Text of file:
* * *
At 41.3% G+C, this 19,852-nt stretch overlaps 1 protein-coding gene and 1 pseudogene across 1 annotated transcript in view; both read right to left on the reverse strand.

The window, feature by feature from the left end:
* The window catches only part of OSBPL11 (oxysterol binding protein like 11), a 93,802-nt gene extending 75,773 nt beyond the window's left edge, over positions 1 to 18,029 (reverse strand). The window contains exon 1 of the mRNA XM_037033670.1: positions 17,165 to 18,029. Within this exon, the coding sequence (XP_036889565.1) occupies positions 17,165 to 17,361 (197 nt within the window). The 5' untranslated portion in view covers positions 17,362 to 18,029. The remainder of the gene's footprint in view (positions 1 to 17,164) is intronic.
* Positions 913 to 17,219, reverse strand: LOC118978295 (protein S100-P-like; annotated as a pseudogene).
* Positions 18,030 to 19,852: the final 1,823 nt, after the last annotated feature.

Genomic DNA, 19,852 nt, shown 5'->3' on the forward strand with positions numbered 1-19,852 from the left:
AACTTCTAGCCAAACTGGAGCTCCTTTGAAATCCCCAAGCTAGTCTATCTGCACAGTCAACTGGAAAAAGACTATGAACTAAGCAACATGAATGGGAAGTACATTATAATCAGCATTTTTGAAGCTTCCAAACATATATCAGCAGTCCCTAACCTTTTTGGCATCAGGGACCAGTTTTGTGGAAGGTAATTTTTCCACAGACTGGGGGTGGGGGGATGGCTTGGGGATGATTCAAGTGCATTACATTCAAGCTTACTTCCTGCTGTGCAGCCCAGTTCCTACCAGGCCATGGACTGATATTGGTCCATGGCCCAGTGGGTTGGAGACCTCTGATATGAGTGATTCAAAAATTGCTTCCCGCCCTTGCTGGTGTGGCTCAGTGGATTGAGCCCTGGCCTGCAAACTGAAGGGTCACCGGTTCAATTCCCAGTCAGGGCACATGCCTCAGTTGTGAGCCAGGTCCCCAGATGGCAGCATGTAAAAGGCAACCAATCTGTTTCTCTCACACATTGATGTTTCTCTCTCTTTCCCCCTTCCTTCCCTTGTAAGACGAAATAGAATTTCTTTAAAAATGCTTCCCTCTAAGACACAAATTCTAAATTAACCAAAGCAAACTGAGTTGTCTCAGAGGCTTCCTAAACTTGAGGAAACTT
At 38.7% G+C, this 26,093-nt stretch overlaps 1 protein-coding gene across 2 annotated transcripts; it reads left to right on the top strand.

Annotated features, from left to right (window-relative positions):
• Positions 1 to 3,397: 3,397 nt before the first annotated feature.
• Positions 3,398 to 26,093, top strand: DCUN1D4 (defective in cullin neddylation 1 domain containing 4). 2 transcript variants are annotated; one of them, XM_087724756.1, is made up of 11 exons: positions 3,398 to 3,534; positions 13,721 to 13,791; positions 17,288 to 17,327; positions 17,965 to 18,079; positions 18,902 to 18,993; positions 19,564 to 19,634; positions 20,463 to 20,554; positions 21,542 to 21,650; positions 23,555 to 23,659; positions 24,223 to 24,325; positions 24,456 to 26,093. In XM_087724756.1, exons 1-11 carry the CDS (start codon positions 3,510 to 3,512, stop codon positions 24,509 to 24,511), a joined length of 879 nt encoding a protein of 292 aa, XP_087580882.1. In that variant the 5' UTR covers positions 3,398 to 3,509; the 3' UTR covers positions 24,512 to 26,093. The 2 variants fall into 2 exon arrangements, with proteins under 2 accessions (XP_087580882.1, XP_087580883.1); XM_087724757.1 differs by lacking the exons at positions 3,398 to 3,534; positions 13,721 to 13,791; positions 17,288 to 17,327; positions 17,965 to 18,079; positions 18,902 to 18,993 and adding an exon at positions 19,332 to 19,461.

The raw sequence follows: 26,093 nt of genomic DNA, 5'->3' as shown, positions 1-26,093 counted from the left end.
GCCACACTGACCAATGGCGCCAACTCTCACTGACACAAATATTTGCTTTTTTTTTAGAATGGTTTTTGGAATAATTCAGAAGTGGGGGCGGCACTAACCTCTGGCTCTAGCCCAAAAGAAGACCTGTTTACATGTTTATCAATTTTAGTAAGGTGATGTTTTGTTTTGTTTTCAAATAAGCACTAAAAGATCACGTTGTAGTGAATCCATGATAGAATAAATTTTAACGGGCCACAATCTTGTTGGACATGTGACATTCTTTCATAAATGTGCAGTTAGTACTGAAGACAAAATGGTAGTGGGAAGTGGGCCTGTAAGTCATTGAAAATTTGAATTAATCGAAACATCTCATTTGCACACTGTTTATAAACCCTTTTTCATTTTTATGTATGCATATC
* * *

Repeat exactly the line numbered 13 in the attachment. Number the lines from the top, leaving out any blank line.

GCCACACTGACCAATGGCGCCAACTCTCACTGACACAAATATTTGCTTTTTTTTTAGAATGGTTTTTGGAATAATTCAGAAGTGGGGGCGGCACTAACCTCTGGCTCTAGCCCAAAAGAAGACCTGTTTACATGTTTATCAATTTTAGTAAGGTGATGTTTTGTTTTGTTTTCAAATAAGCACTAAAAGATCACGTTGTAGTGAATCCATGATAGAATAAATTTTAACGGGCCACAATCTTGTTGGACATGTGACATTCTTTCATAAATGTGCAGTTAGTACTGAAGACAAAATGGTAGTGGGAAGTGGGCCTGTAAGTCATTGAAAATTTGAATTAATCGAAACATCTCATTTGCACACTGTTTATAAACCCTTTTTCATTTTTATGTATGCATATC